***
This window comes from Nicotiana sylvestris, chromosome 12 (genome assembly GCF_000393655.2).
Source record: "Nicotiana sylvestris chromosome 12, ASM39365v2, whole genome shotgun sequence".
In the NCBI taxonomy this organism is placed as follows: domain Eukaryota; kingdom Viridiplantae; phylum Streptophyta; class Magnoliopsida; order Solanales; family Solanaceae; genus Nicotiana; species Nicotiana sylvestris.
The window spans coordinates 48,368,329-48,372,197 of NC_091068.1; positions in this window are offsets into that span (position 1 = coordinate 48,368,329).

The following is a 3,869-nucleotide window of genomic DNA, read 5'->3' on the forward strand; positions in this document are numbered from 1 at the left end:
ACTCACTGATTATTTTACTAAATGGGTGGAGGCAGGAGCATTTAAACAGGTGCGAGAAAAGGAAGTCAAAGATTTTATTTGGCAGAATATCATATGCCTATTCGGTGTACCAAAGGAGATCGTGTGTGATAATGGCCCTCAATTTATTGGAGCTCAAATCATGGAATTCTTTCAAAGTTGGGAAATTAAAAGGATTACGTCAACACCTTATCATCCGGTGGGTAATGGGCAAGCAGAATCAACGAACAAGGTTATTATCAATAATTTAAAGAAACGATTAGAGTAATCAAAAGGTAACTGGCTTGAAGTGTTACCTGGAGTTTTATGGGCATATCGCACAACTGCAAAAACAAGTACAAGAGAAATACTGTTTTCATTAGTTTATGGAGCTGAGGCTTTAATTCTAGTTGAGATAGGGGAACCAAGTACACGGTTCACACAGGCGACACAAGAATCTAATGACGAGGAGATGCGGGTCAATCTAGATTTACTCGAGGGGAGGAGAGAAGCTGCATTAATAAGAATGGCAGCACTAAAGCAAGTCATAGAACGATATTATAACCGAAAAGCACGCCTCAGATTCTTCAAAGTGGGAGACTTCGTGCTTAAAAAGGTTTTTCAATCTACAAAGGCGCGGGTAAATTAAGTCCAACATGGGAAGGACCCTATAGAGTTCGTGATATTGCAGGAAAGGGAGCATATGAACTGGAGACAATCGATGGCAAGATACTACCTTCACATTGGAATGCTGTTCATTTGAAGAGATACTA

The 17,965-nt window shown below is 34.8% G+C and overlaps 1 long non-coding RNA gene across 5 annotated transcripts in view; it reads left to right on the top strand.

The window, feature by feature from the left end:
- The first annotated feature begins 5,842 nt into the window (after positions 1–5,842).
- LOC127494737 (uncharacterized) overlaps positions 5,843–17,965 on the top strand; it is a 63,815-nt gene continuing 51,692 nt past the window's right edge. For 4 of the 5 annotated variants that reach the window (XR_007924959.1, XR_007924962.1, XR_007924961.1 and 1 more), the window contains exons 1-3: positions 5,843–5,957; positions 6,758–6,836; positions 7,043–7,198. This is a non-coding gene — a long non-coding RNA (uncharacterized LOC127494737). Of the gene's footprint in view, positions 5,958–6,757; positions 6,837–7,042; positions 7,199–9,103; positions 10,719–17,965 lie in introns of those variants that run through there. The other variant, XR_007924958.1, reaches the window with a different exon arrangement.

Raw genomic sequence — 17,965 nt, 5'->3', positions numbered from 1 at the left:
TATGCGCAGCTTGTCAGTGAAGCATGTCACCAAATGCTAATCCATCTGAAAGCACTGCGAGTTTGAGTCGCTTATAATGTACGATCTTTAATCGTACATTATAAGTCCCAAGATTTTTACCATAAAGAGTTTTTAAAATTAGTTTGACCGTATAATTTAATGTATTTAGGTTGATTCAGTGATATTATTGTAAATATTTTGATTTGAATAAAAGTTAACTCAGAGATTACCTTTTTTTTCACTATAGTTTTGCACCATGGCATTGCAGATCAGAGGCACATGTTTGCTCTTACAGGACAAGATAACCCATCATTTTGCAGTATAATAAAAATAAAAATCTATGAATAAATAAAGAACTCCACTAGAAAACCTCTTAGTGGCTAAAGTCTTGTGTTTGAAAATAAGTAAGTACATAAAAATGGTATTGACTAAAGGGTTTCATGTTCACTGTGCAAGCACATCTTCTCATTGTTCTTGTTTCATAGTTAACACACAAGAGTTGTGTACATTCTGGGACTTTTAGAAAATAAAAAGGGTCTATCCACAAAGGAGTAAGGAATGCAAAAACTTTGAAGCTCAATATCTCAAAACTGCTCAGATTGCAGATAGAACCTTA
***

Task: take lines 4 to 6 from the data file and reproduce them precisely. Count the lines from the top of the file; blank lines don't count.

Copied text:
The window spans coordinates 48,368,329-48,372,197 of NC_091068.1; positions in this window are offsets into that span (position 1 = coordinate 48,368,329).

The following is a 3,869-nucleotide window of genomic DNA, read 5'->3' on the forward strand; positions in this document are numbered from 1 at the left end:
ACTCACTGATTATTTTACTAAATGGGTGGAGGCAGGAGCATTTAAACAGGTGCGAGAAAAGGAAGTCAAAGATTTTATTTGGCAGAATATCATATGCCTATTCGGTGTACCAAAGGAGATCGTGTGTGATAATGGCCCTCAATTTATTGGAGCTCAAATCATGGAATTCTTTCAAAGTTGGGAAATTAAAAGGATTACGTCAACACCTTATCATCCGGTGGGTAATGGGCAAGCAGAATCAACGAACAAGGTTATTATCAATAATTTAAAGAAACGATTAGAGTAATCAAAAGGTAACTGGCTTGAAGTGTTACCTGGAGTTTTATGGGCATATCGCACAACTGCAAAAACAAGTACAAGAGAAATACTGTTTTCATTAGTTTATGGAGCTGAGGCTTTAATTCTAGTTGAGATAGGGGAACCAAGTACACGGTTCACACAGGCGACACAAGAATCTAATGACGAGGAGATGCGGGTCAATCTAGATTTACTCGAGGGGAGGAGAGAAGCTGCATTAATAAGAATGGCAGCACTAAAGCAAGTCATAGAACGATATTATAACCGAAAAGCACGCCTCAGATTCTTCAAAGTGGGAGACTTCGTGCTTAAAAAGGTTTTTCAATCTACAAAGGCGCGGGTAAATTAAGTCCAACATGGGAAGGACCCTATAGAGTTCGTGATATTGCAGGAAAGGGAGCATATGAACTGGAGACAATCGATGGCAAGATACTACCTTCACATTGGAATGCTGTTCATTTGAAGAGATACTA